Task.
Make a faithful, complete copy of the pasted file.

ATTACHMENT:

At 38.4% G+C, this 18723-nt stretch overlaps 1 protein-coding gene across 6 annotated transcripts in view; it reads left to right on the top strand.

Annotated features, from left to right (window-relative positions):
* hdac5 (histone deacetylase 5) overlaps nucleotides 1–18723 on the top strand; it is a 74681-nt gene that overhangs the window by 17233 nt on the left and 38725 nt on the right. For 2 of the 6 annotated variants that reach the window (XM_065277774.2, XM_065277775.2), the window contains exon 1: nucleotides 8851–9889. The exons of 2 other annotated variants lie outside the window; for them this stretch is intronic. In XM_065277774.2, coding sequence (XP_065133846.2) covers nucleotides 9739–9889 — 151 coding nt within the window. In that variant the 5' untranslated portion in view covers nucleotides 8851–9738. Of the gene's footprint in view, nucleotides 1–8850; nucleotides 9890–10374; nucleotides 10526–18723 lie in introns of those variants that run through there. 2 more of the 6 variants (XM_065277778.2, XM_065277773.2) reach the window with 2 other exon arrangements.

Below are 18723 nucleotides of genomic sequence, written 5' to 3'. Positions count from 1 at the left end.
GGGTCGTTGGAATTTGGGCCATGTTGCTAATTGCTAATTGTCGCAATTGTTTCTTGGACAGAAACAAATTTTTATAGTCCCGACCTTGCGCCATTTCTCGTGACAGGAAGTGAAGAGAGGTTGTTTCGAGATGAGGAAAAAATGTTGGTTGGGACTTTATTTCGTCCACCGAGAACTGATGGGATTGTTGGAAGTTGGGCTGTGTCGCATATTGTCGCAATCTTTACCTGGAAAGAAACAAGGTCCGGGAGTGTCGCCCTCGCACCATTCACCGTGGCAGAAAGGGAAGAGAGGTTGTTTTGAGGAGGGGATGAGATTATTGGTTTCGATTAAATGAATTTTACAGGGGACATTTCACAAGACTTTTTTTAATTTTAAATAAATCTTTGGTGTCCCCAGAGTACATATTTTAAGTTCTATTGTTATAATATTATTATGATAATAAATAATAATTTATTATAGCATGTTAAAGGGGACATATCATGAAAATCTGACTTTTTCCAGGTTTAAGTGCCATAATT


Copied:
At 38.4% G+C, this 18723-nt stretch overlaps 1 protein-coding gene across 6 annotated transcripts in view; it reads left to right on the top strand.

Annotated features, from left to right (window-relative positions):
* hdac5 (histone deacetylase 5) overlaps nucleotides 1–18723 on the top strand; it is a 74681-nt gene that overhangs the window by 17233 nt on the left and 38725 nt on the right. For 2 of the 6 annotated variants that reach the window (XM_065277774.2, XM_065277775.2), the window contains exon 1: nucleotides 8851–9889. The exons of 2 other annotated variants lie outside the window; for them this stretch is intronic. In XM_065277774.2, coding sequence (XP_065133846.2) covers nucleotides 9739–9889 — 151 coding nt within the window. In that variant the 5' untranslated portion in view covers nucleotides 8851–9738. Of the gene's footprint in view, nucleotides 1–8850; nucleotides 9890–10374; nucleotides 10526–18723 lie in introns of those variants that run through there. 2 more of the 6 variants (XM_065277778.2, XM_065277773.2) reach the window with 2 other exon arrangements.

Below are 18723 nucleotides of genomic sequence, written 5' to 3'. Positions count from 1 at the left end.
GGGTCGTTGGAATTTGGGCCATGTTGCTAATTGCTAATTGTCGCAATTGTTTCTTGGACAGAAACAAATTTTTATAGTCCCGACCTTGCGCCATTTCTCGTGACAGGAAGTGAAGAGAGGTTGTTTCGAGATGAGGAAAAAATGTTGGTTGGGACTTTATTTCGTCCACCGAGAACTGATGGGATTGTTGGAAGTTGGGCTGTGTCGCATATTGTCGCAATCTTTACCTGGAAAGAAACAAGGTCCGGGAGTGTCGCCCTCGCACCATTCACCGTGGCAGAAAGGGAAGAGAGGTTGTTTTGAGGAGGGGATGAGATTATTGGTTTCGATTAAATGAATTTTACAGGGGACATTTCACAAGACTTTTTTTAATTTTAAATAAATCTTTGGTGTCCCCAGAGTACATATTTTAAGTTCTATTGTTATAATATTATTATGATAATAAATAATAATTTATTATAGCATGTTAAAGGGGACATATCATGAAAATCTGACTTTTTCCAGGTTTAAGTGCCATAATT